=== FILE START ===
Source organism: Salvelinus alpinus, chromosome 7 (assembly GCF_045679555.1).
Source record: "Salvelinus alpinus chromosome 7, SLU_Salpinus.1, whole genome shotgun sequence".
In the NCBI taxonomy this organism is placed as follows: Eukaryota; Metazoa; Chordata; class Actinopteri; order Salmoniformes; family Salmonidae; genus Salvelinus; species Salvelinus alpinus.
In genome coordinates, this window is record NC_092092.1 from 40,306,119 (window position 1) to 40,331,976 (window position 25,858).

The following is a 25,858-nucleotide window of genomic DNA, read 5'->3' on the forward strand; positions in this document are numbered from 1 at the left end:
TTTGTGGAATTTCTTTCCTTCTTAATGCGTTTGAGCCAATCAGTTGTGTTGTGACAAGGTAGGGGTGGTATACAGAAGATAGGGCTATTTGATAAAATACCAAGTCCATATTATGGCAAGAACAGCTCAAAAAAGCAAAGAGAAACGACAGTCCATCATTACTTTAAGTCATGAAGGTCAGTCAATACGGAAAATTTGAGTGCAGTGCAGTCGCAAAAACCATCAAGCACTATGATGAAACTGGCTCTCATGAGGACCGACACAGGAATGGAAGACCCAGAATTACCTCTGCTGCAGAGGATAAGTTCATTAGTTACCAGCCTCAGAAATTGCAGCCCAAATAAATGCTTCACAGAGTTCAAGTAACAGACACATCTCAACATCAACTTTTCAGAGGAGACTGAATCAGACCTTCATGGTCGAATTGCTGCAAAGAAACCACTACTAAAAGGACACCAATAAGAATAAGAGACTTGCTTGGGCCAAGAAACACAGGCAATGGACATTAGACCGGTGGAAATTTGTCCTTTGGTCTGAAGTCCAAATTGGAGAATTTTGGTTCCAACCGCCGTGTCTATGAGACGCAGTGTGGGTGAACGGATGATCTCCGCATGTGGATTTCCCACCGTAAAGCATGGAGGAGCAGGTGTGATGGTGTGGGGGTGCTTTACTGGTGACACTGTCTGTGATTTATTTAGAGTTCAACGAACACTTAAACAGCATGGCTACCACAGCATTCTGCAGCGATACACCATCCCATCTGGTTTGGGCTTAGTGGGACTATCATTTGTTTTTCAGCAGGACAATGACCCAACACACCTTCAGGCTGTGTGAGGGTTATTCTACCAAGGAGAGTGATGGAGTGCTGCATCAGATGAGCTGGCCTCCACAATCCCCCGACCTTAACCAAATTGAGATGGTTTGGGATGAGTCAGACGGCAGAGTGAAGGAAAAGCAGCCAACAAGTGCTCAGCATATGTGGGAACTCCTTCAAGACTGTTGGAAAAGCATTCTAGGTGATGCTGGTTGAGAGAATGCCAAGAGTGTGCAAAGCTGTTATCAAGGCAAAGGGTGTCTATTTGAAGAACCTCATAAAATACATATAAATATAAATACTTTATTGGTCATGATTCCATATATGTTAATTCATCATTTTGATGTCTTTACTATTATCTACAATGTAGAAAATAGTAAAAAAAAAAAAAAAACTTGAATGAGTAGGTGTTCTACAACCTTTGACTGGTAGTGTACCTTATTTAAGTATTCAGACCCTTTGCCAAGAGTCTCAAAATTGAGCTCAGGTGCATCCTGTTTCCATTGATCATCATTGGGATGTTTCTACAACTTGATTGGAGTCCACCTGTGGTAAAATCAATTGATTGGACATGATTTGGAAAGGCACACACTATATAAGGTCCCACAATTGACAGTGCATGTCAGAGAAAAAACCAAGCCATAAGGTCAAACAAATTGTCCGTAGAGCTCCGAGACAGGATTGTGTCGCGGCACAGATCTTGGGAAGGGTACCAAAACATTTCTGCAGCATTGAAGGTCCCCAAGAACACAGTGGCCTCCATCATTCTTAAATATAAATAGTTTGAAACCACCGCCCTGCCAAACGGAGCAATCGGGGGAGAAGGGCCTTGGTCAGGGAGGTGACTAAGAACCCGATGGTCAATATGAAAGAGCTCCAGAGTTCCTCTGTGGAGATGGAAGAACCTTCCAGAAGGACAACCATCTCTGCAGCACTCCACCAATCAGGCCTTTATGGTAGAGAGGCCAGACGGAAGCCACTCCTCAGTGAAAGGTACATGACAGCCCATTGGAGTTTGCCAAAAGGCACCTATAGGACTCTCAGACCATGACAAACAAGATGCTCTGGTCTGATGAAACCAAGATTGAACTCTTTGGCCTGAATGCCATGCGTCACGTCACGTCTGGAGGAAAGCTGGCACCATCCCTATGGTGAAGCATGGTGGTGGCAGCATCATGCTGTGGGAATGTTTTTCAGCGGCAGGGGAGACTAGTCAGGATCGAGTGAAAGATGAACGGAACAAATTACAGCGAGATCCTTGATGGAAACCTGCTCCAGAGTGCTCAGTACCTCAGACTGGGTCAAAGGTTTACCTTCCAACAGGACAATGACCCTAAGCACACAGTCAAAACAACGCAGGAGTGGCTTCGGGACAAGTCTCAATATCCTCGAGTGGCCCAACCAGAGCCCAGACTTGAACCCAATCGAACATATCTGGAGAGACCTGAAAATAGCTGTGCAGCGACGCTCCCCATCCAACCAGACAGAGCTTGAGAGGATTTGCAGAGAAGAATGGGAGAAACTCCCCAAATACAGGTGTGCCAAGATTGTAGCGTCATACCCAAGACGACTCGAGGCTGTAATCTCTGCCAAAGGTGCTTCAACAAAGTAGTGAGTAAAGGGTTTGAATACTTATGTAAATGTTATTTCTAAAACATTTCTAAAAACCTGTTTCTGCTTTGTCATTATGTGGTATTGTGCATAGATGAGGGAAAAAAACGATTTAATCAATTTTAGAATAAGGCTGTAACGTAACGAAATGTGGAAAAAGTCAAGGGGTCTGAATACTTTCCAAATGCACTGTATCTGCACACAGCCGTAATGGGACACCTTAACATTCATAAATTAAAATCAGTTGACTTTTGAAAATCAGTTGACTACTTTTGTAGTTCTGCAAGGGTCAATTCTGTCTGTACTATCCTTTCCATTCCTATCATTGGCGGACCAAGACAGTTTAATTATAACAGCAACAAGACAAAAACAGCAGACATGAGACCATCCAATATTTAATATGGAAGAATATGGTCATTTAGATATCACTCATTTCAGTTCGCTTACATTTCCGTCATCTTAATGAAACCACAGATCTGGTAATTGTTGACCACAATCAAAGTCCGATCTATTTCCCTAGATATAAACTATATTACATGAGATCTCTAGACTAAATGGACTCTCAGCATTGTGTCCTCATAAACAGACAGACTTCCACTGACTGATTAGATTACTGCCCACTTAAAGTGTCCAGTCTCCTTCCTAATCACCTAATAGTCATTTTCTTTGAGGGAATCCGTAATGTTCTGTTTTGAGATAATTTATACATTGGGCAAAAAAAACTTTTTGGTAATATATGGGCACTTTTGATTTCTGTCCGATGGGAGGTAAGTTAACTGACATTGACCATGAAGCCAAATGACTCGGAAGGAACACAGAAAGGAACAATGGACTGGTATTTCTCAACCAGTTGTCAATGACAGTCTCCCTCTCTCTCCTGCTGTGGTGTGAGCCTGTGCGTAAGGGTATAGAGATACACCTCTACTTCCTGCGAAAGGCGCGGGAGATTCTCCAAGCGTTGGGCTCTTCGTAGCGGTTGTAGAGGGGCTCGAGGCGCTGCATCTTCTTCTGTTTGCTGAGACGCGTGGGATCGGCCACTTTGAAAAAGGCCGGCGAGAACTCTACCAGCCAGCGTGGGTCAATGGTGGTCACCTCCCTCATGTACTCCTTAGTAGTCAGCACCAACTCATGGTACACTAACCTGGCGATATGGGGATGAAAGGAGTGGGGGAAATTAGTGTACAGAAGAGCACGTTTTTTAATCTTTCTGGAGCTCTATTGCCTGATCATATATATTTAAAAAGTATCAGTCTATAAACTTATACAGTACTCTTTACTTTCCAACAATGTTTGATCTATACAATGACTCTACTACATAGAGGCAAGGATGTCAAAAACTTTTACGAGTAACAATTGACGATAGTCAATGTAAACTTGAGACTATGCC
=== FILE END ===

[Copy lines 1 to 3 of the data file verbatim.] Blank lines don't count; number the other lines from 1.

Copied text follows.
Source organism: Salvelinus alpinus, chromosome 7 (assembly GCF_045679555.1).
Source record: "Salvelinus alpinus chromosome 7, SLU_Salpinus.1, whole genome shotgun sequence".
In the NCBI taxonomy this organism is placed as follows: Eukaryota; Metazoa; Chordata; class Actinopteri; order Salmoniformes; family Salmonidae; genus Salvelinus; species Salvelinus alpinus.